As income inequality increases, one mechanism for the movement of wealth from the general population to an increasingly insular property-owning class is through rent of residential property. While it cannot be said that landlords do not have some responsibilities to their tenants in most countries, the power relationship between landlord and tenant remains unbalanced. It is solely the landlord who decides if a lease should remain or expire, regardless of how many years the tenant has spent in the home. The tenants labor in maintaining and protecting the home is unrewarded, and we must rely on punitive incentives such as bonds to encourage responsible tenancy.
Many Marxists espouse the necessity of eliminating this form of rent-seeking private property, but few propose tangible ideas that could replace them beyond vague statements about government-run allocation programs. We reject this as being excessively rooted in bureaucracy, inefficient in allocation and overly centralised. Land allocation is fundamentally unsuitable to central control, due to its heterogeneous properties. Simply put, every piece of land is distinct from every other, and so determining the real value requires an enormous amount of information. A centralized system simply cannot compete with an emergent market in terms of this ability to gather large amounts of contextual information.
The goals of any theoretical system should be to reduce the appeal of personal residential property as a speculative investment asset, efficiently allocate housing, remove rent-seeking power-relationships where tenants are unrewarded for their contributions, and create systems in which ownership can smoothly transition without needing large amounts of liquidity. Fundamentally, a social mechanism of ownership must result in those who use the property being the owners, proportional to their use. We also want to peacefully redistribute residential private property from landlords to social ownership through a market mechanism, instead of state coercion.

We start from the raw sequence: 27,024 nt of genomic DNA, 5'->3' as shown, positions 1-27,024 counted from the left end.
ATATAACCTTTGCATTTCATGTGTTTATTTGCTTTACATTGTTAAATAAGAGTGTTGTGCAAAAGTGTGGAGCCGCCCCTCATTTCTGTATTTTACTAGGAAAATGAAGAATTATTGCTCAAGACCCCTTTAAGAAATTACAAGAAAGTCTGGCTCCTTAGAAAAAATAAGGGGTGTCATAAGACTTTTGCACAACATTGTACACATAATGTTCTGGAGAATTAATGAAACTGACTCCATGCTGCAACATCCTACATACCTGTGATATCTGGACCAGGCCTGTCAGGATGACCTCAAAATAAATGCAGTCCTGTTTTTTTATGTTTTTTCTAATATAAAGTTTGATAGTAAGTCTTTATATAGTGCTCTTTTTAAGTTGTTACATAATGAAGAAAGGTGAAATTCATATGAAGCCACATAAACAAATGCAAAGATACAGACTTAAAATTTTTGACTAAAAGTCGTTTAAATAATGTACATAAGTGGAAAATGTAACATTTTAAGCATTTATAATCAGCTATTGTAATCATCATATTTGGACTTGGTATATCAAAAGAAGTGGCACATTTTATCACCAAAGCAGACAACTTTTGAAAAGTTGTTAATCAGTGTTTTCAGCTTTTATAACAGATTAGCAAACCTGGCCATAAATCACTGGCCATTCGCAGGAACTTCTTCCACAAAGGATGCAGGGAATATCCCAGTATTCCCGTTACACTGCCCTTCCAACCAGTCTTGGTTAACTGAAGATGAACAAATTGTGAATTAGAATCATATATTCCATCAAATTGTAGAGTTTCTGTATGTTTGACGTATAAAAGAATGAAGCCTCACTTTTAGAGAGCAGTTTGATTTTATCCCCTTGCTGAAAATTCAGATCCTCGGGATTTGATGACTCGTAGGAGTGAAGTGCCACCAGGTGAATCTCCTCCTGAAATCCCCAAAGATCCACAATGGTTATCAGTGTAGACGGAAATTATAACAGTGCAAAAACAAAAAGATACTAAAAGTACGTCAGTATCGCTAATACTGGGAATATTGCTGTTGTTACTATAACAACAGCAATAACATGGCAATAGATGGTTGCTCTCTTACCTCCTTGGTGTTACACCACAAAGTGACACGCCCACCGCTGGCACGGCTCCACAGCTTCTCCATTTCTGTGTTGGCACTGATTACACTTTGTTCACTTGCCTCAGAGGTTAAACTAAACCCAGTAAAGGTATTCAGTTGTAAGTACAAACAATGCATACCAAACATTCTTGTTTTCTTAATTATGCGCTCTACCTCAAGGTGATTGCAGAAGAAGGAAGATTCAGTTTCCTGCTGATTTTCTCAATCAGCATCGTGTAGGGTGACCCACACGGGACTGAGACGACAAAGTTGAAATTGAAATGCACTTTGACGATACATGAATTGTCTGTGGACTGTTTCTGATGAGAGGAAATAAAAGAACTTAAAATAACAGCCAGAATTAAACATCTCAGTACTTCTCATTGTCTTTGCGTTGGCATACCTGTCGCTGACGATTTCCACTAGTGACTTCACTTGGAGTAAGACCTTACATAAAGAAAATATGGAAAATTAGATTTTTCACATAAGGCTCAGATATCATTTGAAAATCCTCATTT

We propose a mechanism that spreads property wealth back into the rent-paying population in a fair and just way, called Rent Based Transitory Ownership (RBTO). This system can be summarised in the statement “all rent is equity”. Every time a tenant pays rent to the owners, they purchase an amount of newly-created equity in all future payments, calculated as a percentage of all existing equity. Rent payments are refunded to the current tenant based on their equity in proportion to all existing equity, times the price of that equity.
By calculating new equity in this way, we create an inflation effect that means that equity will depreciate in value. This gives more power to current and recent tenants. This equity is not tradeable, in a similar way to pension schemes today, which is intended to limit capital accumulation. After some amount of time this equity will be destroyed to place an upper hard limit on the influence that previous tenants can hold. Simply put, this means that a tenant’s rent will decrease over time. It also means that renting a property out for long enough will mean that the majority share of equity will transition to the current tenant. The house is then managed democratically, with equity forming a voting currency.
As there is a direct relationship between property value and rent, rent must therefore be derived from that value. But how do we fairly and accurately determine the value of property? The idea of a Common Ownership Self-Assessed Tax (COST) is appealing, in that it combines positive and negative incentives to encourage equity holders to accurately value their property. Each year, equity holders self-evaluate the total value of the property. Crucially, a significant land tax is also charged on this total value that is paid proportionally by the equity pool. The equity pool is incentivised to price upwards to receive the maximum amount of rent, but price downwards to reduce the upfront costs of this land tax. This land tax could replace most property taxes otherwise paid. Current monthly rent is then calculated as a percentage of this total value. We also propose that these valuations and rents be made public to decrease the information asymmetry between tenant and equity holders.